Mapping molecular changes within the osteoarthritis joint

Disease - Osteoarthritis

Lead applicant - Professor Paul Genever

Organisation - University of York

Type of grant - PhD Scholarship

Status of grant - Active

Amount of the original award - £143,062.09

Start date - 1 October 2019

Reference - 22206

What are the aims of this research?

The joint is a complex structure composed of several different types of tissues including cartilage, bone and ligament, as well as synovial and fat tissues. Osteoarthritis occurs through changes to the organisation and function of the entire joint, but the cause of these changes is not fully known.

This research will use new technology to identify and map biological molecules involved in the changes seen in each of the joint tissues. This knowledge can be used to identify targets for developing better osteoarthritis treatments.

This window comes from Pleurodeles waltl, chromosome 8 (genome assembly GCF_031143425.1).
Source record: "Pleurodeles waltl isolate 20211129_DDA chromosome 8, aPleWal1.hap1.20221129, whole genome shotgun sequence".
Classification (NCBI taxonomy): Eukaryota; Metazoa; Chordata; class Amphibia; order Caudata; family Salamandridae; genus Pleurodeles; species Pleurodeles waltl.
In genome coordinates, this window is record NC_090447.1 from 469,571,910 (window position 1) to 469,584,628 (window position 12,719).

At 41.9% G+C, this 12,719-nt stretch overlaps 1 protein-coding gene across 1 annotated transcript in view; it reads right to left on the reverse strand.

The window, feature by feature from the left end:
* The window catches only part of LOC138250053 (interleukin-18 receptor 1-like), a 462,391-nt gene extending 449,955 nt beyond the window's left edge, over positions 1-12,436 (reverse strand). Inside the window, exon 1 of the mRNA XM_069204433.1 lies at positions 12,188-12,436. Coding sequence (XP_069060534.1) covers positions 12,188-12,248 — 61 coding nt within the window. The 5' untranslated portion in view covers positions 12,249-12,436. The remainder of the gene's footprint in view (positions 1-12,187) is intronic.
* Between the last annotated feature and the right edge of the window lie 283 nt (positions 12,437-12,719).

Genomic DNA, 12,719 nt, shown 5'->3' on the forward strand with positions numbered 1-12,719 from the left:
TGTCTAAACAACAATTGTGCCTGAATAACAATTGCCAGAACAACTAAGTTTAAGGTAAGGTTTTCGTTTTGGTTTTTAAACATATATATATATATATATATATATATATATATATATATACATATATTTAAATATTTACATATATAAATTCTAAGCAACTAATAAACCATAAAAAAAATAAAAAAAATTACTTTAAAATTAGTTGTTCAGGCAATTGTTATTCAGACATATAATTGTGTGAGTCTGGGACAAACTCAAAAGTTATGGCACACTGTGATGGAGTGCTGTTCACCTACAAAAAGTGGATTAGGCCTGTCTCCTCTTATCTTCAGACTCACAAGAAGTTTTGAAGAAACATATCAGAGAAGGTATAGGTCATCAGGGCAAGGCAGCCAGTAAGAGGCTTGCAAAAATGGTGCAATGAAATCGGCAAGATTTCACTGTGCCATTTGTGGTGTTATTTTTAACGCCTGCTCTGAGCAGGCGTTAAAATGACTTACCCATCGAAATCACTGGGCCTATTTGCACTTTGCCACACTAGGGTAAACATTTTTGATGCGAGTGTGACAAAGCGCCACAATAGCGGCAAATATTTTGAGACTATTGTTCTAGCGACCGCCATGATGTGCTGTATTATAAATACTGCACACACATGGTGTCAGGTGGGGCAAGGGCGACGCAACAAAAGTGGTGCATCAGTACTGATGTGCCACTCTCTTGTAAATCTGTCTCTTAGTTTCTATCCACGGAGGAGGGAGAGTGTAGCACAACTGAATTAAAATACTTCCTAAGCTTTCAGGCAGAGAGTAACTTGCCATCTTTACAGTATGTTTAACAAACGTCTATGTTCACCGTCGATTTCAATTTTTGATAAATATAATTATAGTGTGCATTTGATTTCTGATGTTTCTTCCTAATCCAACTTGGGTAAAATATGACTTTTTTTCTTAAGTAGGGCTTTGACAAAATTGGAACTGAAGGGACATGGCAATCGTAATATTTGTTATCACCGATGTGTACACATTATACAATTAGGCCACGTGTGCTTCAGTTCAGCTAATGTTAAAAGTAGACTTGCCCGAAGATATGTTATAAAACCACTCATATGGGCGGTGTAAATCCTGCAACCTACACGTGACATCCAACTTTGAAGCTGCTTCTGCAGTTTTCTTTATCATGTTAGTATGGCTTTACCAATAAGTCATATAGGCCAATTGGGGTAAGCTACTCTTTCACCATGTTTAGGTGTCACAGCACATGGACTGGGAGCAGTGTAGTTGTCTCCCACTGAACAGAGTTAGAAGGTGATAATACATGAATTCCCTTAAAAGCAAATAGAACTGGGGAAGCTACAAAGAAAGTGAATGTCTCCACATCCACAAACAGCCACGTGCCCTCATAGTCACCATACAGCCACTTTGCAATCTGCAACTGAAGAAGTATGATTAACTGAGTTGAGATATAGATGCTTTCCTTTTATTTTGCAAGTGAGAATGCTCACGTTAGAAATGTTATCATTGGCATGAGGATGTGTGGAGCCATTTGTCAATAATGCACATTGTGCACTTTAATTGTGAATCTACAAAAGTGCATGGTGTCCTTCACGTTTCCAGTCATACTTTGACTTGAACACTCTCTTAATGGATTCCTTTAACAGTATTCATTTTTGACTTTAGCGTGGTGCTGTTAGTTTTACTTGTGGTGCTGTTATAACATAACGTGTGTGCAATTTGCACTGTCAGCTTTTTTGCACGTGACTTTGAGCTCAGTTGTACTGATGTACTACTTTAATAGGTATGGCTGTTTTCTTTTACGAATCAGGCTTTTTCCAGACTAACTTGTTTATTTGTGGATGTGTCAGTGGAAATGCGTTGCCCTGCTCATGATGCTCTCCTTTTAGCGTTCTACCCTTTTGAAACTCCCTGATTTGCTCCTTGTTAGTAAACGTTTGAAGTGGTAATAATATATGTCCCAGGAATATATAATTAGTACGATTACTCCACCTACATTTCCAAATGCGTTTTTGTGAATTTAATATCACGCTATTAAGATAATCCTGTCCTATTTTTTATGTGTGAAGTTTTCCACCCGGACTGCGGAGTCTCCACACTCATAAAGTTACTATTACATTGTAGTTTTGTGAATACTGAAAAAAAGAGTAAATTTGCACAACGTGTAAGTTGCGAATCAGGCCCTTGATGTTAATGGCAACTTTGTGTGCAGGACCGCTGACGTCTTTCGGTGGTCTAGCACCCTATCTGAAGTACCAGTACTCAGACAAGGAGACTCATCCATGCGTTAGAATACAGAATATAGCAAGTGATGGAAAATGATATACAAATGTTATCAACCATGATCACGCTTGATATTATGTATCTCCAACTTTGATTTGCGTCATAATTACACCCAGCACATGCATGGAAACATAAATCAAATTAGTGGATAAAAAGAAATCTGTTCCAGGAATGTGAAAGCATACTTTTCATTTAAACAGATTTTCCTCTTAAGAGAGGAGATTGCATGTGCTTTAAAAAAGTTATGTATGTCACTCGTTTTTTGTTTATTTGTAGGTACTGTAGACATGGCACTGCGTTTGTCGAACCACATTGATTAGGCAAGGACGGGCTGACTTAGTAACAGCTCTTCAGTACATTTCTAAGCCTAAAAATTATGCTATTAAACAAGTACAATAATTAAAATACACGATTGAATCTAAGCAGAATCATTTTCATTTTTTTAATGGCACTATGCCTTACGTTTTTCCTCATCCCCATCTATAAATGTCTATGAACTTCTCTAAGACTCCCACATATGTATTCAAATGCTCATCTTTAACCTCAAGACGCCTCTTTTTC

Why is this research important?

New treatments for osteoarthritis require a deep understanding of the composition, abundance and location of many biological molecules that could drive osteoarthritis during early stages of condition.

Recent advances in imaging technology allow detailed and high-volume identification of these molecules. This research will use these imaging techniques to map molecular changes across tissue samples taken from joints of mice with osteoarthritis. These experiments will provide a better understanding of how osteoarthritis develops in different parts of the joint, and therefore inform how best to manage or treat the condition.

How will findings benefit patients?

Current osteoarthritis management options do not always address all symptoms and condition progression. In this research, advances in laboratory technology can help us to increase understanding and develop targeted treatments in the future. It may also allow better sub-grouping of types of osteoarthritis, to deliver more specific treatments to suit people with osteoarthritis.